Loveland is one of those fine examples of a small town that benefits from a growing craft beer scene.  When Grimm Brothers Brewery and Big Beaver Brewing Company opened their doors a couple years ago, it seemed Loveland had reached a perfect threshold for per capita breweries.  But the opening of Loveland Aleworks this summer, the already popular Rock Bottom location near I-25, and rumors that a 5th microbrewery is on its way, proves that the interest in having a neighborhood brewery is strong enough to support a lot of breweries, even in a smaller town. The Hops and Hops event in the Fall is further sign that Loveland is another welcome extension to the Napa Valley of Beer.

City Star’s Bar

Of course with all that said, we actually recommend beginning this day a little south of Loveland, in a town truly off the beaten path of the Front Range thoroughfares, Berthoud.  Yet again, City Star Brewing, in this quiet and charming plains establishment, demonstrates what it means to be a neighborhood, locals-favorite brewery. While they offer great twists on standards such as Goldens, IPAs, and Browns, City Star crosses into the craft beer divide with the creativity found in their Country Pumpkin, and their Chai Wallah Watchman beer.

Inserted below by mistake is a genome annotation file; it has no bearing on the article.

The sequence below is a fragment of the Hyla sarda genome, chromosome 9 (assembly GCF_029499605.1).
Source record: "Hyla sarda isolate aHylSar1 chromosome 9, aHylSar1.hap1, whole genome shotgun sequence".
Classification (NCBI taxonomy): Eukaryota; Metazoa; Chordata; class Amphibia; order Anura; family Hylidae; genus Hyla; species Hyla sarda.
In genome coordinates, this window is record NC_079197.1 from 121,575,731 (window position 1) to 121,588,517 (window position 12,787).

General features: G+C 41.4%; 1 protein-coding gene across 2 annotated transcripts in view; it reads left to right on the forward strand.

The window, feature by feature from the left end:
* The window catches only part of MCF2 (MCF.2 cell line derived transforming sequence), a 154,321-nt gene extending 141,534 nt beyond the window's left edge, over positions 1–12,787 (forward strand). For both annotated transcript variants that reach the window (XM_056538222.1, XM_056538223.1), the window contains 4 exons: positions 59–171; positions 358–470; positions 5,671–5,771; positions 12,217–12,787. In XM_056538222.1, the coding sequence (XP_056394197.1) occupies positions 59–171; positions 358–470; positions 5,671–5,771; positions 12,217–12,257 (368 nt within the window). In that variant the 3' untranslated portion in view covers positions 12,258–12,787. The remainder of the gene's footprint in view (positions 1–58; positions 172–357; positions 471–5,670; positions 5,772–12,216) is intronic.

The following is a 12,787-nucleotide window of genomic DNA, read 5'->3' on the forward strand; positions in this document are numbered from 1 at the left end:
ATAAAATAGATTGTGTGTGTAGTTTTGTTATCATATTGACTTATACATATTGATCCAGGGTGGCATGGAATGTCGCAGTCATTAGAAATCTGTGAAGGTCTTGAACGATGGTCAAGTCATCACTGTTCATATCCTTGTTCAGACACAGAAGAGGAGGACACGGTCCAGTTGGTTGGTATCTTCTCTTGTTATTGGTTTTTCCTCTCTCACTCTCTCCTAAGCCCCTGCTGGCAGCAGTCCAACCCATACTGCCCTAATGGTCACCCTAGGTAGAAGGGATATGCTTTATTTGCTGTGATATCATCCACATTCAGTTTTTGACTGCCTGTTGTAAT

Grimm Brothers Beer Hall Tables

After a history lesson and a lesson in community at Berthoud’s City Star, head north a short distance to Loveland.  Where you begin this section of your beer tasting is really up to you. Even with other German-focused breweries opening in the state, we remain impressed by Grimm Brothers’ handle of these selections.  Clearly they have a discerning palette that matches their drinking preferences to what’s being served in the tap room. And we think they’re doing it just right. The “Fearless Youth” Munich Dunkel, brought us back to our time in Germany with big steins in beautiful beer gardens and drinking halls.

That’s a Beer Menu!

Loveland Aleworks offers a high-ceiling, light, modern tap-room atmosphere just down the road. Housed in the old Stanley Steamer building, Loveland Aleworks remembers its history well: exposed brick and a quote from “The Shining,” (about beer of course), decorates one wall, encouraging a bit of indulgence with their ten beers on tap. But take caution, their four mainstay taps include a Tripel, a Saison, an IPA, and an Imperial Stout, all with pretty high ABVs.

Outside Loveland Aleworks

A tasting tray here reveals the brewer’s finesse with style.  We compared their three distinct stouts, in addition to tasting the IPA side-by-side with their EPA, which clarified for me the difference between these two styles of Pale Ale. And their Premium Bitter stood out as my favorite with its refreshing minerality and low carbonation.

If you’re still looking for an extended day, this drive can easily connect to anything in Fort Collins, Longmont, Boulder, and particularly the Rocky Mountain National Park Drive listed in the drop down menu above. In fact, Estes Park and the Indian Peaks Wilderness are a scenic and well-worth-your-time drive through Big Thompson Canyon.

Yes, indeed, Loveland is a place to visit for scenery, Colorado charm, and deliciously diverse craft beer.  Enjoy!


3 comments on “Loveland

  1. […] Peak in ViewLongmontLovelandGreeleyMountain BreweriesDenver FoothillsI-70 CorridorDillon […]

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